In order to drill the holes through the back of the case and through the brackets, you will have to extend the awning at this point.
Because the awning case is not yet bolted on, we used extreme care to extend the awning in order to prevent any possibility of it leaping/sliding/falling off the brackets. The awning was extended enough to extend the legs, then we carefully checked that the awning case was still secure, then cranked, repositioned the legs, etc until the awning was fully extended. The awning was retracted enough to tension the fabric slightly to make it easier to work under and around it.
If you're working outside, this is the part where you really hope the wind doesn't come up.
Further inspection of the brackets and their positions ensued. Minor adjustments were made. The forward right penthouse window and screen were unzipped to allow for access to the rear bracket. (Unzipping them previously would mean cycling the top with unzipped windows, so this is probably the best time to do it.)
After carefully considering our current position (did we like the position of the awning, is the front door clearing properly, are the brackets holding up, are there any issues that need to be solved still, etc), we were ready to drill the 3/16" holes for bolting the awning case to the brackets. Make your final decision about where they go. The Fiamma manual says they should go on the lowest rib of the case. Note that the flat-head screws need to be positioned so the edge of the head doesn't hit the next rib of the awning case. I.e. you'll need the hole at least 1/4" away from the edge of the case rib.
Since it's hard to put cutting oil on a vertical surface, you'll be putting it on the drill bit. Put a couple of drops on the first 1/3" to 1/2" of the bit. Dab the tip on a rag to get rid of excess. Drill for a few seconds. Stop and put cutting oil on the bit. Drill again. More cutting oil, more drilling, then you're through. Clean the hole and wipe the shavings off the little shelf at the bottom of the awning case.
Put anti-seize compound on the bolt
, and put in the bolt and make it snug. Remember, the head of this bolt stays on the inside of the case and the nut will go on the back side of the bracket.
Drill either the forward or aft bracket first, then the other end bracket, then finally the center one, bolting each hole as you go.
Bolting the center bracket requires one person up inside the penthouse working the nut with a 3/8" wrench or racket and the other person below the awning on the ladder holding the bolt with the phillips screwdriver.
Once all the bolts have been tightened and double-checked and you've reexamined all the fit issues and determined that you did it right, you're almost done.
You'll want to cycle the awning to make sure everything is hunky-dory.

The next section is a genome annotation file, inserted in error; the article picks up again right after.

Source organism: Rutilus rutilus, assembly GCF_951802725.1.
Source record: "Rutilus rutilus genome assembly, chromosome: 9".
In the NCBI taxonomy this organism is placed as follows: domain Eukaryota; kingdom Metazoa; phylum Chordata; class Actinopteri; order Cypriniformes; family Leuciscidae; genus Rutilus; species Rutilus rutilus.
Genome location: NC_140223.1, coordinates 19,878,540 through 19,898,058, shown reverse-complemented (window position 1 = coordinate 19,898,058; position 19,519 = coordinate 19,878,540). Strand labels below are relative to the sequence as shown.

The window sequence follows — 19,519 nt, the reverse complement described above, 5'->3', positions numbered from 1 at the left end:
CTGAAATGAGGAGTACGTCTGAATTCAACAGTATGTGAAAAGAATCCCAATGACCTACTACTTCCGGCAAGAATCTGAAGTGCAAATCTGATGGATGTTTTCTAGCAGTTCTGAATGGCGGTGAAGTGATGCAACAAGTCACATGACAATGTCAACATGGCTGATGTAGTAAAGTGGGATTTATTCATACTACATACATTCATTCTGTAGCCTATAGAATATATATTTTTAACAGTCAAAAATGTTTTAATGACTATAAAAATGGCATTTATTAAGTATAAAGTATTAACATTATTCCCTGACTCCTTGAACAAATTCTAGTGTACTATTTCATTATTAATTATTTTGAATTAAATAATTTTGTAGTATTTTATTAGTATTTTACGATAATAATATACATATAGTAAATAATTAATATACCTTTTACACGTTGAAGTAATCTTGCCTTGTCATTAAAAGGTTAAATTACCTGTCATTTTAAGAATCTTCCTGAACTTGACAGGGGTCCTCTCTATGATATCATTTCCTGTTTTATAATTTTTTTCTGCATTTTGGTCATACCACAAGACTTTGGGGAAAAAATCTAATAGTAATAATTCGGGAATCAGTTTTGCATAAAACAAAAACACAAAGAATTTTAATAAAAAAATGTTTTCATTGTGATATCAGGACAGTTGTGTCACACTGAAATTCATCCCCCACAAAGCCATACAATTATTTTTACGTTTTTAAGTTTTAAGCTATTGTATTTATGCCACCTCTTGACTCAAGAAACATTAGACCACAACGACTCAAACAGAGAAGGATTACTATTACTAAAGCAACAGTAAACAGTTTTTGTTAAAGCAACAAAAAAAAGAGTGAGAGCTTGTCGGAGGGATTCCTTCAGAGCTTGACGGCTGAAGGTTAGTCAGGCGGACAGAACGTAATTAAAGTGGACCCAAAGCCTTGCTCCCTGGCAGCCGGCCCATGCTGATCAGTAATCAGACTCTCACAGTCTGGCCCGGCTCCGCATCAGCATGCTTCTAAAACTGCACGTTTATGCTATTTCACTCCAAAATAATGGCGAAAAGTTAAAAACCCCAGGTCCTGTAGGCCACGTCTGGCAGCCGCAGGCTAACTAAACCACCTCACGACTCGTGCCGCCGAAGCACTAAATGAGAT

Before you retract it: Let's face it -- You either haven't lubed it recently (if it's been up before) or the factory didn't lube it appropriately or whatever so , be sure to lube all the pivot points on the lateral arms (the ones that extend the awning). Lube the pivot points at the top of the legs. If you're using PTFE lube, put some on the cams at the end of the awning's lead bar where it strikes the red markers as it comes in.
Retract the awning. Check the door fit again regarding clearance from the front bracket. In our case, we ended up making one more adjustment to the forward bracket to get it just right.
If the awning doesn't extend/retract properly, this is an excellent time to make the adjustments suggested in the Fiamma manual. If you haven't messed with this yet and you don't have your manual handy, there are two adjustments. One is at the aft end of the awning, where you turn a wheel on the end of the roller to make the aft end pull in at the same rate as the forward cranking end. You turn the wheel clockwise when looking at it from the rear facing forward along the van. There is another adjustment where you tighten/loosen the upper bolt on each shock absorber where the lateral arms are mounted. Tightening the bolt raises the arm, loosening it lowers it. It's very obvious that you're adjusting the arms. They move a lot when you turn the upper bolt. Adjust the arms so they retract smoothly into the case and clear the bottom edge of the case without striking it.
If necessary, touch up the paint on the forward bracket if any test-fitting door strikes marred the paint. If you're using rattle-can spray paint, spray the paint onto a piece of paper or paper plate somewhere away from the van and other things that might get oversprayed. Use a small throwaway paint brush to pick up the paint off the paper, then brush it on. This avoids a tedious masking job to prevent accidentally painting the van or its interior.
That's it. You're done. It's almost too easy.
We expected it to take maybe 2 hours. Thank God for optimism or I'd never start a project. It ended up taking 3.5-ish hours. That includes moving the van outside, then deciding to move it back inside, clearing some space in the garage and a few false starts/stops in the process. Hopefully the description above will save you some time that we had to learn with a little trial and error.
Pursuant to request below, here are some pics.
Note that the small amount of staining on the paint around the forward mount was from the previous mount which did have a bit of rubber padding behind it.